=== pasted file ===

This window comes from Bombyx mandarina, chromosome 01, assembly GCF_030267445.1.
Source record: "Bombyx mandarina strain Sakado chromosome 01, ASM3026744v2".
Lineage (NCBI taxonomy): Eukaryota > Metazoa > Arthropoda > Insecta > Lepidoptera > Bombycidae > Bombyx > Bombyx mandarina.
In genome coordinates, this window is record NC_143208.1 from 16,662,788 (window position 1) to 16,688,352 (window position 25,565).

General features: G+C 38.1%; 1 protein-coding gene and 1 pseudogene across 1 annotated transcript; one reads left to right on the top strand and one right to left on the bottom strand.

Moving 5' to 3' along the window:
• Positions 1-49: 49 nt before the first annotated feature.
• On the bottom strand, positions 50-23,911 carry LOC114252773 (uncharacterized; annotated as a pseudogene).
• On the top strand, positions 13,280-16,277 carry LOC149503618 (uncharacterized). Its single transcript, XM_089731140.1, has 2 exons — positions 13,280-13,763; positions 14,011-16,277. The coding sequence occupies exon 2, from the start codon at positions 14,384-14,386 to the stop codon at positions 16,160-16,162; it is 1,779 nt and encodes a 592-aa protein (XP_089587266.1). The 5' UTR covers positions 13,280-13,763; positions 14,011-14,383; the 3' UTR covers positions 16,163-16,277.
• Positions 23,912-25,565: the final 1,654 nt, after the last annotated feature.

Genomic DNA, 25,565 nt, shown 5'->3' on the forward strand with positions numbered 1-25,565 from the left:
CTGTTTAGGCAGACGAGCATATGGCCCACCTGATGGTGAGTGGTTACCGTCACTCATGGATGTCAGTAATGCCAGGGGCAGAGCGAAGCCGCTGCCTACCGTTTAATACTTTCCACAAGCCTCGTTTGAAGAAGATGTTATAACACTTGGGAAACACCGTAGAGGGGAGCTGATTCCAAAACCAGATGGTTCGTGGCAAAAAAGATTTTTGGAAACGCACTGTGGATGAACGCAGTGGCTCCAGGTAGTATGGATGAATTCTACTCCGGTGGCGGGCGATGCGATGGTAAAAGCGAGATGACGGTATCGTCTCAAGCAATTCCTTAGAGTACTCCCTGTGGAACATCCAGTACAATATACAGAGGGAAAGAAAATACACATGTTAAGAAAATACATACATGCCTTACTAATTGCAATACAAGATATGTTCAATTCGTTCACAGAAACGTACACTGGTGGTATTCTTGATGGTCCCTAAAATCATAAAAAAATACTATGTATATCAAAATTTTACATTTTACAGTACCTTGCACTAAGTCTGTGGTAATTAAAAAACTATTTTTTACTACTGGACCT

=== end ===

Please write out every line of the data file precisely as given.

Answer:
This window comes from Bombyx mandarina, chromosome 01, assembly GCF_030267445.1.
Source record: "Bombyx mandarina strain Sakado chromosome 01, ASM3026744v2".
Lineage (NCBI taxonomy): Eukaryota > Metazoa > Arthropoda > Insecta > Lepidoptera > Bombycidae > Bombyx > Bombyx mandarina.
In genome coordinates, this window is record NC_143208.1 from 16,662,788 (window position 1) to 16,688,352 (window position 25,565).

General features: G+C 38.1%; 1 protein-coding gene and 1 pseudogene across 1 annotated transcript; one reads left to right on the top strand and one right to left on the bottom strand.

Moving 5' to 3' along the window:
• Positions 1-49: 49 nt before the first annotated feature.
• On the bottom strand, positions 50-23,911 carry LOC114252773 (uncharacterized; annotated as a pseudogene).
• On the top strand, positions 13,280-16,277 carry LOC149503618 (uncharacterized). Its single transcript, XM_089731140.1, has 2 exons — positions 13,280-13,763; positions 14,011-16,277. The coding sequence occupies exon 2, from the start codon at positions 14,384-14,386 to the stop codon at positions 16,160-16,162; it is 1,779 nt and encodes a 592-aa protein (XP_089587266.1). The 5' UTR covers positions 13,280-13,763; positions 14,011-14,383; the 3' UTR covers positions 16,163-16,277.
• Positions 23,912-25,565: the final 1,654 nt, after the last annotated feature.

Genomic DNA, 25,565 nt, shown 5'->3' on the forward strand with positions numbered 1-25,565 from the left:
CTGTTTAGGCAGACGAGCATATGGCCCACCTGATGGTGAGTGGTTACCGTCACTCATGGATGTCAGTAATGCCAGGGGCAGAGCGAAGCCGCTGCCTACCGTTTAATACTTTCCACAAGCCTCGTTTGAAGAAGATGTTATAACACTTGGGAAACACCGTAGAGGGGAGCTGATTCCAAAACCAGATGGTTCGTGGCAAAAAAGATTTTTGGAAACGCACTGTGGATGAACGCAGTGGCTCCAGGTAGTATGGATGAATTCTACTCCGGTGGCGGGCGATGCGATGGTAAAAGCGAGATGACGGTATCGTCTCAAGCAATTCCTTAGAGTACTCCCTGTGGAACATCCAGTACAATATACAGAGGGAAAGAAAATACACATGTTAAGAAAATACATACATGCCTTACTAATTGCAATACAAGATATGTTCAATTCGTTCACAGAAACGTACACTGGTGGTATTCTTGATGGTCCCTAAAATCATAAAAAAATACTATGTATATCAAAATTTTACATTTTACAGTACCTTGCACTAAGTCTGTGGTAATTAAAAAACTATTTTTTACTACTGGACCT